Procurement Training - Total Cost of OwnershipI was in Houston this last week teaching procurement negotiation seminars.

There are two quotes I distinctly remember from past trips to Texas. One was “Welcome to Texas. If you don’t like the weather, wait a few minutes.”

The other one, in response to me asking about how the food is in Houston, was “Ain't nobody hungry in Houston.” In my case, that was definitely true. I can still taste the blackened catfish.

As also promised, the weather was crazy, with 30 degree temperature swings in the matter of a few hours. In the same day, I wished I had both a trench coat and a pair of Bermuda shorts.

One of the seminar attendees had previously attended one of my TCO seminars in Galveston, Texas. I’ll call him RD. RD said that as a result of attending that Total Cost seminar, he decided to root-cause a situation of escalating prices with one of his custom fabrication suppliers.

RD’s supplier wanted to meet with him to renegotiate pricing to reflect increased costs. He decided to reluctantly hear what they had to say and find out more information.

RD was in for a big surprise. Unbeknownst to RD, the supplier had been charging him 30% over standard price for a period of six months now, and to add insult to injury, wanted to increase it to a 35% markup over agreed upon standard pricing. It was bad enough RD was 30% over expected price, but the increase to 35% was taking it to another level! RD wanted an explanation, and quickly.

He then saw all the purchase orders to the supplier, every last one of them, was a rush order shipment – requiring supplier quick turns and expedited delivery. Supplier quick turns mean inventory must always available, which costs money. This was customer specific inventory, which adds even more cost, as there could be no inventory sharing with other customers by the supplier.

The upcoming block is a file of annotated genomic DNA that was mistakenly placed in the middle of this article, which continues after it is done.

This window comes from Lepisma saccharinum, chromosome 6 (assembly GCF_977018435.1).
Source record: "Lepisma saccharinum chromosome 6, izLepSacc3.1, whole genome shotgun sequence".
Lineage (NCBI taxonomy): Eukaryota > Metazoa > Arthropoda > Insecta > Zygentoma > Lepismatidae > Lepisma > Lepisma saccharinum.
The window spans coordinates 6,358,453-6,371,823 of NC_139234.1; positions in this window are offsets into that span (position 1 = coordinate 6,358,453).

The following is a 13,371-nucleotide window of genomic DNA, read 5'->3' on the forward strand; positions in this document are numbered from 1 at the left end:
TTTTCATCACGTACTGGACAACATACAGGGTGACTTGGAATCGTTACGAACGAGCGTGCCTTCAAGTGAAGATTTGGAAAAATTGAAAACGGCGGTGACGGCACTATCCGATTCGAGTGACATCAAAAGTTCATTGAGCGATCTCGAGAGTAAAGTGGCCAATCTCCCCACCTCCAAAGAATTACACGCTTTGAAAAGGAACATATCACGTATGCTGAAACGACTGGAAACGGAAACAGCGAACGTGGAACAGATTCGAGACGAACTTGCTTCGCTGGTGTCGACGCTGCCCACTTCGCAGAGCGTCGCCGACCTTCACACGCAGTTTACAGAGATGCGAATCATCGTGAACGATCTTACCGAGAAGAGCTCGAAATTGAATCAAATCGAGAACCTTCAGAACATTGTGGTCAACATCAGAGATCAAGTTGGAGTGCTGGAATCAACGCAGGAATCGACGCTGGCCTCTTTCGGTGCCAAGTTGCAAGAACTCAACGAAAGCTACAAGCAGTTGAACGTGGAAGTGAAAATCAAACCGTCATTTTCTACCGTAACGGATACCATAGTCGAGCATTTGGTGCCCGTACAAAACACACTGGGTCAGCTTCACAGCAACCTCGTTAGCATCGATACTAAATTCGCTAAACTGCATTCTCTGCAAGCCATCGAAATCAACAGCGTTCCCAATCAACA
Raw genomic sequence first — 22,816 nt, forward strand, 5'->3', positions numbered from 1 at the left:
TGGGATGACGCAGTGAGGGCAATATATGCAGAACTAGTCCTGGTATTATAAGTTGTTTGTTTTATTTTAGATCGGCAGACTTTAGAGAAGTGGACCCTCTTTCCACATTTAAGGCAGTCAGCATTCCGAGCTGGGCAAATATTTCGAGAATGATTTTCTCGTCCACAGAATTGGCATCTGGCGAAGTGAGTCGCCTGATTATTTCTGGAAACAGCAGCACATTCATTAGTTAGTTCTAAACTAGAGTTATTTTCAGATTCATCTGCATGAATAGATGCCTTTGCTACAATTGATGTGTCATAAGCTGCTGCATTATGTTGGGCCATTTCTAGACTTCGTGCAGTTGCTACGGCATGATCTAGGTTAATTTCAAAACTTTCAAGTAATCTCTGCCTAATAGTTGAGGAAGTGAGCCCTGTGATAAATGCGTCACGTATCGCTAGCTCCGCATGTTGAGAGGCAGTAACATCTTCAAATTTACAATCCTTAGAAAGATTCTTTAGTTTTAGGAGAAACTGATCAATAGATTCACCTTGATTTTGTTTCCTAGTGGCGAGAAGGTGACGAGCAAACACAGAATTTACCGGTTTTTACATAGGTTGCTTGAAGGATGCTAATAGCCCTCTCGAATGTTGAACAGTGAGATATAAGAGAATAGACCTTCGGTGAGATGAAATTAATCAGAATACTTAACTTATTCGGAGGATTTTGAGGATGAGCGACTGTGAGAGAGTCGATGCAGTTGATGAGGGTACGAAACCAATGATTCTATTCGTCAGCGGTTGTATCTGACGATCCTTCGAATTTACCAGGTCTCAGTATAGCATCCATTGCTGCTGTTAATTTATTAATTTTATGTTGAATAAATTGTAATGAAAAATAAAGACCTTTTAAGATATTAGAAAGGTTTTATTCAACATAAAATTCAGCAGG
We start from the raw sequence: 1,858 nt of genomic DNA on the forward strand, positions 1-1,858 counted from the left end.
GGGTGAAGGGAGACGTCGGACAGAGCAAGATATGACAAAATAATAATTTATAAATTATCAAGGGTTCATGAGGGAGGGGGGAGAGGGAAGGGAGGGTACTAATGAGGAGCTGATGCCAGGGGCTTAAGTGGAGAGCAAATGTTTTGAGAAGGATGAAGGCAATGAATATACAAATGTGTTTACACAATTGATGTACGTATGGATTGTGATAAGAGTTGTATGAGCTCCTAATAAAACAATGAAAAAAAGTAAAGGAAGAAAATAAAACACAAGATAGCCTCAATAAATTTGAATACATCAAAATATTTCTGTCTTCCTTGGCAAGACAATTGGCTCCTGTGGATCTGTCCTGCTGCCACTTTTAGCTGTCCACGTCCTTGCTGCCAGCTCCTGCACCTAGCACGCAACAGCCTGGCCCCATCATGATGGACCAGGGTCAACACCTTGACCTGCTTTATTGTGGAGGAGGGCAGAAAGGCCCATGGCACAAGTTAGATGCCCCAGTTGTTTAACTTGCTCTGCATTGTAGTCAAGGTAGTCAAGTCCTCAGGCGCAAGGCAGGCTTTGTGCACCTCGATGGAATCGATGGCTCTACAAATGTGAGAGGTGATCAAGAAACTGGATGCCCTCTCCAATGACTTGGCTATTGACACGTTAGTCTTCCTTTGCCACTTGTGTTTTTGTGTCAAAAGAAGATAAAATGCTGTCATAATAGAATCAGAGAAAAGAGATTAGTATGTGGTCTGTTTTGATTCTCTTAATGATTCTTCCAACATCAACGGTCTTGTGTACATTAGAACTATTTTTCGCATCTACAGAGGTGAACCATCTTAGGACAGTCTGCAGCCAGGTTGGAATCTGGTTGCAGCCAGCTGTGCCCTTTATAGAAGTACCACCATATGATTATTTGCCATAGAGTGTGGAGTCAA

Of course the other obvious cost driver here is the shipping. Going from ground to air shipment is non-trivial in our field. Surely the customer is at fault here RD thought. That would be my first instinct too. Too often times, the customer’s lack of planning becomes purchasing’s emergency. Pretty soon it becomes standard practice and they don’t plan at all, and that’s when the last minute shipping costs really rack up.

It turns out this wasn’t the case at all. The person who was placing the purchase orders for this division had just been hired 6 months prior. For some reason, she was taught that if a requisition comes in for these fabricated items with no delivery date, she should just put that the items were needed in five days. Five days lead-time for custom fabricated items!

She was marking every single fabrication purchase order this way, with no idea of the TCO implications. She was just doing what she was told. Who can blame her? I was pretty clueless too when I first started purchasing.

The mystery was solved. TCO was spiking by 30% because a poorly trained employee was rushing custom orders that nobody was in a rush to receive. The supplier was scrambling unnecessary to fulfill these orders, incurring all sorts of costs, and they were losing money in the process.

This problem was easy enough to solve, but not before untold amounts of money went down the drain. The worst part is that nobody was happy about it! The supplier was losing money on the expedited shipping adder, the customer received items sooner than they needed them, and RD’s hard earned cost savings on the deal vanished into thin air.

The sad thing is, this kind of scenario is not so uncommon. Well intentioned customers make bad TCO decisions all the time. Most of the time we never find out about it until a lot of damage is done. In fact, urgent shipping as a replacement for good planning practices is one of the most costly business practices that customers often engage in.

Do you check to see what your customers are *actually* ordering against contracts you negotiate?

Do you follow up to make sure that your supplier and contract TCO strategies have really materialized in the hands of your customers?

It’s important for us to keep constant tabs on TCO well after the contract is negotiated. We really need to follow the entire lifecycle of the purchase and make sure that expenditures against that contract go as planned.

On the plus side, my stomach wants to move to Texas. Failing that option, I have to find someplace where I can buy good blackened catfish back home, and fast! I really have no choice in the matter. I don’t care where I buy it or what it costs. Call me a rogue customer, but this is a definite rush order.

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